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The Voluntary Provision of a Pure Public Good with Diminishing Marginal Returns

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  • Laury, Susan K
  • Walker, James M
  • Williams, Arlington W

Abstract

In experiments investigating the voluntary provision of a pure public good, participants consistently allocate resources to this good when the Nash prediction is to allocate nothing. This paper explores the robustness of this result when the Nash prediction calls for a division of resources between the private and public goods. The authors consider how a change in individual resource endowments and supplemental earnings information affect allocations to the public good. Results indicate that, under both the high and low endowment conditions, groups continue to allocate more resources than the Nash prediction. However, providing participants with detailed instructions that describe the declining marginal benefit to the public good leads to a significant decrease in allocations to the public good. Copyright 1999 by Kluwer Academic Publishers

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Bibliographic Info

Article provided by Springer in its journal Public Choice.

Volume (Year): 99 (1999)
Issue (Month): 1-2 (April)
Pages: 139-60

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Handle: RePEc:kap:pubcho:v:99:y:1999:i:1-2:p:139-60

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Web page: http://www.springerlink.com/link.asp?id=100332

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Cited by:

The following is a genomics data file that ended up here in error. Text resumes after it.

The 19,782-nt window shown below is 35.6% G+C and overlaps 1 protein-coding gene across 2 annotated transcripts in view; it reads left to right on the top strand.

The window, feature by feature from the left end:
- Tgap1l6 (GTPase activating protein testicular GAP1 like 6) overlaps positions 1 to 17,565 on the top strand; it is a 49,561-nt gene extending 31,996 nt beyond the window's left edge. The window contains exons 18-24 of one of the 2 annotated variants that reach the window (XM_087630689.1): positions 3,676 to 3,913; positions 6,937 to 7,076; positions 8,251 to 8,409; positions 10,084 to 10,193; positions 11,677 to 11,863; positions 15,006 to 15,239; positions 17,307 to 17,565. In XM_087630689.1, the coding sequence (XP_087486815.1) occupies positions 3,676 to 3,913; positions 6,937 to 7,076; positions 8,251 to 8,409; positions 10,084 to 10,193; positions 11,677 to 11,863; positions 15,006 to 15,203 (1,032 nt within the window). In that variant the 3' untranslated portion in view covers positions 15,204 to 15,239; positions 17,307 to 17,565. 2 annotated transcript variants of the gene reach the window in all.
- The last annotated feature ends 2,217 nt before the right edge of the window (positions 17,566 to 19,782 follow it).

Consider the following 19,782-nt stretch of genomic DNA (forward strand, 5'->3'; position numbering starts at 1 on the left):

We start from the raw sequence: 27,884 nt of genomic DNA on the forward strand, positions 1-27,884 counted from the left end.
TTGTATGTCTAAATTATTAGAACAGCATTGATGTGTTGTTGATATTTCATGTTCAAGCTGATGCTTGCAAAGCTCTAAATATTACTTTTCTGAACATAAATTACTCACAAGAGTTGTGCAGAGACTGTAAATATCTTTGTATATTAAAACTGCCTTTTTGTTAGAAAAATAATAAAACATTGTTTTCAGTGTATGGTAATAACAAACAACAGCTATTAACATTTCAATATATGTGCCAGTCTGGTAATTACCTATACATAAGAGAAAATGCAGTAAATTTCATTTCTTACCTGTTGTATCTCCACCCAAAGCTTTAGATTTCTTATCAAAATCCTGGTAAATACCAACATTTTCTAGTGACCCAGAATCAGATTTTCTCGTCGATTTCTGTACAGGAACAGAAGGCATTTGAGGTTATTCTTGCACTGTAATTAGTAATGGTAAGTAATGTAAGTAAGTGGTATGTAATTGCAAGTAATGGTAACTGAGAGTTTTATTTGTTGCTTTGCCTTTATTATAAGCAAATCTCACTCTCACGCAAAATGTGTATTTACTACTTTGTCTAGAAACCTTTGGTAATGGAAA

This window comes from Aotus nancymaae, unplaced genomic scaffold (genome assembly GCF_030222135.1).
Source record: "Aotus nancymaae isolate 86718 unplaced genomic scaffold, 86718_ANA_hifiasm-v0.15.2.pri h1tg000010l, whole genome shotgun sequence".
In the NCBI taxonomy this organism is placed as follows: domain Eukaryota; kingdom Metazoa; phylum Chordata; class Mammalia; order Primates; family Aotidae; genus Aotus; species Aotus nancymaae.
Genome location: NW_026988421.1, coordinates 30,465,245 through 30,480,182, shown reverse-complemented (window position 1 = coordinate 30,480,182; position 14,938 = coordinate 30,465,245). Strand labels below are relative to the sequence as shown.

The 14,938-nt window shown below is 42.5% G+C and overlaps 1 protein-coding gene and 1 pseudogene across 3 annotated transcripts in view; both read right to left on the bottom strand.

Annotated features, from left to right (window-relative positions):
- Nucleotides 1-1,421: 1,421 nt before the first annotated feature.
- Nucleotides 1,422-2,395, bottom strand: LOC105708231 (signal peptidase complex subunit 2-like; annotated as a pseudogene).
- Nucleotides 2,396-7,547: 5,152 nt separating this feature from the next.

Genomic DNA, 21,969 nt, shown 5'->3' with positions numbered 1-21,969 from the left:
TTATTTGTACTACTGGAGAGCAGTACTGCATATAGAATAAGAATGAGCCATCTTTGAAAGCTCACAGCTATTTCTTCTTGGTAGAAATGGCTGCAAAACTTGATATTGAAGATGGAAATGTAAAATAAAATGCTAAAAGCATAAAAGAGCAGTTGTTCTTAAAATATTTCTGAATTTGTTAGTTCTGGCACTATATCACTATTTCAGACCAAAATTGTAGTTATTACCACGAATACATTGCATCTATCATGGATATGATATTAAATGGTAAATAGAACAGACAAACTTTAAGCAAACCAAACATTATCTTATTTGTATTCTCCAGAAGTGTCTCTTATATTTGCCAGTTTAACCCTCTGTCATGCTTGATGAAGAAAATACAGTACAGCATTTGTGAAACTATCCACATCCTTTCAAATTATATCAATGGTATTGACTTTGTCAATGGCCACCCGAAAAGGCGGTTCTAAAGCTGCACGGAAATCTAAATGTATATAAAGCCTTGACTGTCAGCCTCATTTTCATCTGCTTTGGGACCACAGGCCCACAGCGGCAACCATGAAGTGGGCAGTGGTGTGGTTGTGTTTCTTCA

1. Carmela Di Mauro & Massimo Finocchiaro Castro, 2011. "Kindness, confusion, or … ambiguity?," Experimental Economics, Springer, vol. 14(4), pages 611-633, November.
  2. Jonathan Maurice & Agathe Rouaix & Marc Willinger, 2013. "Income Redistribution And Public Good Provision: An Experiment," International Economic Review, Department of Economics, University of Pennsylvania and Osaka University Institute of Social and Economic Research Association, Department of Economics, University of Pennsylvania and Osaka University Institute of Social and Economic Research Association, vol. 54, pages 957-975, 08.
  3. Martin Beckenkamp, 2006. "A game-theoretic taxonomy of social dilemmas," Central European Journal of Operations Research, Springer, vol. 14(3), pages 337-353, September.
  4. R. Isaac & James Walker, 1998. "Nash as an Organizing Principle in the Voluntary Provision of Public Goods: Experimental Evidence," Experimental Economics, Springer, vol. 1(3), pages 191-206, December.
  5. Cadigan, John & Wayland, Patrick T. & Schmitt, Pamela & Swope, Kurtis, 2011. "An experimental dynamic public goods game with carryover," Journal of Economic Behavior & Organization, Elsevier, vol. 80(3), pages 523-531.
  6. Frank P. Maier-Rigaud & Jose Apesteguia, 2004. "The Role of Rivalry. Public Goods versus Common-Pool Resources," Working Paper Series of the Max Planck Institute for Research on Collective Goods 2004_2, Max Planck Institute for Research on Collective Goods.
  7. Mathieu Désolé & Stefano Farolfi & Patrick Rio, 2012. "How does context influence players’ behaviour ? Experimental assessment in a 3-player coordination problem," Working Papers, LAMETA, Universtiy of Montpellier 12-36, LAMETA, Universtiy of Montpellier, revised Dec 2012.
  8. Kameda, Tatsuya & Tsukasaki, Takafumi & Hastie, Reid & Berg, Nathan, 2010. "Democracy under uncertainty: The ‘wisdom of crowds’ and the free-rider problem in group decision making," MPRA Paper 26584, University Library of Munich, Germany.

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